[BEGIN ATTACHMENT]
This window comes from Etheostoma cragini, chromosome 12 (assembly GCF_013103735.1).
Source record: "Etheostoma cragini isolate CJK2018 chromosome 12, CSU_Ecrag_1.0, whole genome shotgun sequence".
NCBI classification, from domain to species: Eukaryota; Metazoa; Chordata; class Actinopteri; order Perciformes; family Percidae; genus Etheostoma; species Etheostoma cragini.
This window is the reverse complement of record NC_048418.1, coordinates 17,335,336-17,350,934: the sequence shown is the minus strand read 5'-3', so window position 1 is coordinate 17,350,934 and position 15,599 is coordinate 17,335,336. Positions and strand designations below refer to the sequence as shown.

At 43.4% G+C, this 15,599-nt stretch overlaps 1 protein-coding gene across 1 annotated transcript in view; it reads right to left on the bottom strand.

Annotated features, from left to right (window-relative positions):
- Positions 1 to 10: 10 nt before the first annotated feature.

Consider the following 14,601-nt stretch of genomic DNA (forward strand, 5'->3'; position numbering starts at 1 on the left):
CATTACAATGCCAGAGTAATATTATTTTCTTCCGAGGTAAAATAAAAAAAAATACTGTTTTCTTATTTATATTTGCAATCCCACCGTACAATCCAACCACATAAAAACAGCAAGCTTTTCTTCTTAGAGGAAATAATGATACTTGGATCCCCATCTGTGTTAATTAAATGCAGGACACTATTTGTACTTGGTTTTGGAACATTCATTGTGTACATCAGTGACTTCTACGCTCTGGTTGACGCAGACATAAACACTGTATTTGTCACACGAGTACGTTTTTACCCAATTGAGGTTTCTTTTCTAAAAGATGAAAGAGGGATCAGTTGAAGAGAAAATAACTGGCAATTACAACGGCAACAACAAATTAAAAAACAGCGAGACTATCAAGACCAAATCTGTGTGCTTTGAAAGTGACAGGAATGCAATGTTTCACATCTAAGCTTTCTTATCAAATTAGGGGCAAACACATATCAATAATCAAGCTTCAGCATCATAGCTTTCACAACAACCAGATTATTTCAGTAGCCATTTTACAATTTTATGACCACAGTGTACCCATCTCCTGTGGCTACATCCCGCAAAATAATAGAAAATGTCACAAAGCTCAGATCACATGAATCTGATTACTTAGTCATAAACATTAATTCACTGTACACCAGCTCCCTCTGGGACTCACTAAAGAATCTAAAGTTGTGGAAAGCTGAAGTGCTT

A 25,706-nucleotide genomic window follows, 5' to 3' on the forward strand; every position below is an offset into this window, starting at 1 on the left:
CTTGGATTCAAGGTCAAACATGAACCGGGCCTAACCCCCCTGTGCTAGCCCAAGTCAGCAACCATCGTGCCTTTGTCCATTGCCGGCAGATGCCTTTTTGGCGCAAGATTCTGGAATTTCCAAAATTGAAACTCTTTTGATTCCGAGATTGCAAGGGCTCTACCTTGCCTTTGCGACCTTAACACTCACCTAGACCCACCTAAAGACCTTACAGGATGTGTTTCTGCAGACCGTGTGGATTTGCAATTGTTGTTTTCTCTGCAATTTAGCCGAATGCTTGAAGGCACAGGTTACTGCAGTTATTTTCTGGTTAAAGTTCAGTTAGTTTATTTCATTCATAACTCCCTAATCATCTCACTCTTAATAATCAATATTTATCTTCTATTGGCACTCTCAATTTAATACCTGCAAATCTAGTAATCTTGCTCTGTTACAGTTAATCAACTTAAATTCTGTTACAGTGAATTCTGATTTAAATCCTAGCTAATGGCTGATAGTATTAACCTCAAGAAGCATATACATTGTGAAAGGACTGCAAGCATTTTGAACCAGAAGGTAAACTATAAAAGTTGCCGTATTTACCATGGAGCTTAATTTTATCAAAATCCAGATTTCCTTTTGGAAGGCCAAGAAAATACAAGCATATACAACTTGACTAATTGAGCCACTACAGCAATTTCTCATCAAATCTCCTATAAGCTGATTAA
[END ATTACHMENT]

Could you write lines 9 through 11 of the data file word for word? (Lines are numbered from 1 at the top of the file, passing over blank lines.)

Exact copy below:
CATTACAATGCCAGAGTAATATTATTTTCTTCCGAGGTAAAATAAAAAAAAATACTGTTTTCTTATTTATATTTGCAATCCCACCGTACAATCCAACCACATAAAAACAGCAAGCTTTTCTTCTTAGAGGAAATAATGATACTTGGATCCCCATCTGTGTTAATTAAATGCAGGACACTATTTGTACTTGGTTTTGGAACATTCATTGTGTACATCAGTGACTTCTACGCTCTGGTTGACGCAGACATAAACACTGTATTTGTCACACGAGTACGTTTTTACCCAATTGAGGTTTCTTTTCTAAAAGATGAAAGAGGGATCAGTTGAAGAGAAAATAACTGGCAATTACAACGGCAACAACAAATTAAAAAACAGCGAGACTATCAAGACCAAATCTGTGTGCTTTGAAAGTGACAGGAATGCAATGTTTCACATCTAAGCTTTCTTATCAAATTAGGGGCAAACACATATCAATAATCAAGCTTCAGCATCATAGCTTTCACAACAACCAGATTATTTCAGTAGCCATTTTACAATTTTATGACCACAGTGTACCCATCTCCTGTGGCTACATCCCGCAAAATAATAGAAAATGTCACAAAGCTCAGATCACATGAATCTGATTACTTAGTCATAAACATTAATTCACTGTACACCAGCTCCCTCTGGGACTCACTAAAGAATCTAAAGTTGTGGAAAGCTGAAGTGCTT

A 25,706-nucleotide genomic window follows, 5' to 3' on the forward strand; every position below is an offset into this window, starting at 1 on the left:
CTTGGATTCAAGGTCAAACATGAACCGGGCCTAACCCCCCTGTGCTAGCCCAAGTCAGCAACCATCGTGCCTTTGTCCATTGCCGGCAGATGCCTTTTTGGCGCAAGATTCTGGAATTTCCAAAATTGAAACTCTTTTGATTCCGAGATTGCAAGGGCTCTACCTTGCCTTTGCGACCTTAACACTCACCTAGACCCACCTAAAGACCTTACAGGATGTGTTTCTGCAGACCGTGTGGATTTGCAATTGTTGTTTTCTCTGCAATTTAGCCGAATGCTTGAAGGCACAGGTTACTGCAGTTATTTTCTGGTTAAAGTTCAGTTAGTTTATTTCATTCATAACTCCCTAATCATCTCACTCTTAATAATCAATATTTATCTTCTATTGGCACTCTCAATTTAATACCTGCAAATCTAGTAATCTTGCTCTGTTACAGTTAATCAACTTAAATTCTGTTACAGTGAATTCTGATTTAAATCCTAGCTAATGGCTGATAGTATTAACCTCAAGAAGCATATACATTGTGAAAGGACTGCAAGCATTTTGAACCAGAAGGTAAACTATAAAAGTTGCCGTATTTACCATGGAGCTTAATTTTATCAAAATCCAGATTTCCTTTTGGAAGGCCAAGAAAATACAAGCATATACAACTTGACTAATTGAGCCACTACAGCAATTTCTCATCAAATCTCCTATAAGCTGATTAA